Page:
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Wednesday, 21 March 2012
Page: 2522

Senator CAROL BROWN (TasmaniaDeputy Government Whip in the Senate) (19:20): I rise in tonight's adjournment debate to talk about my experiences in the 'Walk a Day in the Shoes of an Aged Care Worker' campaign earlier this month. This is a very important initiative that highlights the work that our carers do across the country in looking after elderly Australians. I know that a number of my Tasmanian colleagues are also rolling up their sleeves and experiencing firsthand what aged-care workers do in their day-to-day jobs.

As part of the 'walk in the shoes' event I was able to spend a few hours with an aged-care worker as part of a buddy shift to give me a small taste of their daily routine. Spending time with these workers at a Hobart aged-care facility in my home state of Tasmania gave me an insight into the daily tasks they face. We were constantly on the go, providing care and support to high-care residents. My tasks included assisting in dressing residents, helping out with meal times and providing the general care to residents that they require.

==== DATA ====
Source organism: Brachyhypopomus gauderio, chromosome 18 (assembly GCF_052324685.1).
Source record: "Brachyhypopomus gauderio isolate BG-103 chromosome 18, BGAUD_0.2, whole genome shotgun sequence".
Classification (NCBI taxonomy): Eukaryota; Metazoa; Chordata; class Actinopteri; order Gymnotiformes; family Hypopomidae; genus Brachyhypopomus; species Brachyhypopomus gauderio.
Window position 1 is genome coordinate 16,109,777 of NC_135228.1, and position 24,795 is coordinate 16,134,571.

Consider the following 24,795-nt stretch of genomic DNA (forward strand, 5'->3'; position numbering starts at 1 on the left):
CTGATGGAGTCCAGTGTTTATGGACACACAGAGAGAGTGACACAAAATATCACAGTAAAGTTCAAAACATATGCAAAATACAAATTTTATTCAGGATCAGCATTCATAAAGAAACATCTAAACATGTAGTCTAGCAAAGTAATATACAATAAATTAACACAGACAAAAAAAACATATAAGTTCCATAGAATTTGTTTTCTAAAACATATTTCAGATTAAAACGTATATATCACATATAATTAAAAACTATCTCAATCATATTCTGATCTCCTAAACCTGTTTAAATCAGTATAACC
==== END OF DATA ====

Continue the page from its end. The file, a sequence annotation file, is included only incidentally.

I do think it is important for me to point out that these tasks that I performed are, of course, not the only duties undertaken by the workers. Due to privacy and OH&S issues it would not have been appropriate for me to do things such as bathing and toileting residents or dispensing medication. Also, my buddy's shift started at 7 am and my shift started at 8 am.

After my buddy shift I also had the opportunity to join members from my shift and other workers from the aged-care facility to discuss aged-care reform over a cup of tea. This was a rare time for them to catch their breath and to take a moment to have a chat and outline to me their experiences and thoughts on aged-care reform. They spoke to me about the challenges of working in the industry and the constraints of the current aged-care system. Conversations like these with people at the coalface of the sector are vital in broadening our understanding of the issues faced. I undertook to pass on their feedback to the Minister for Mental Health and Ageing, Mr Mark Butler.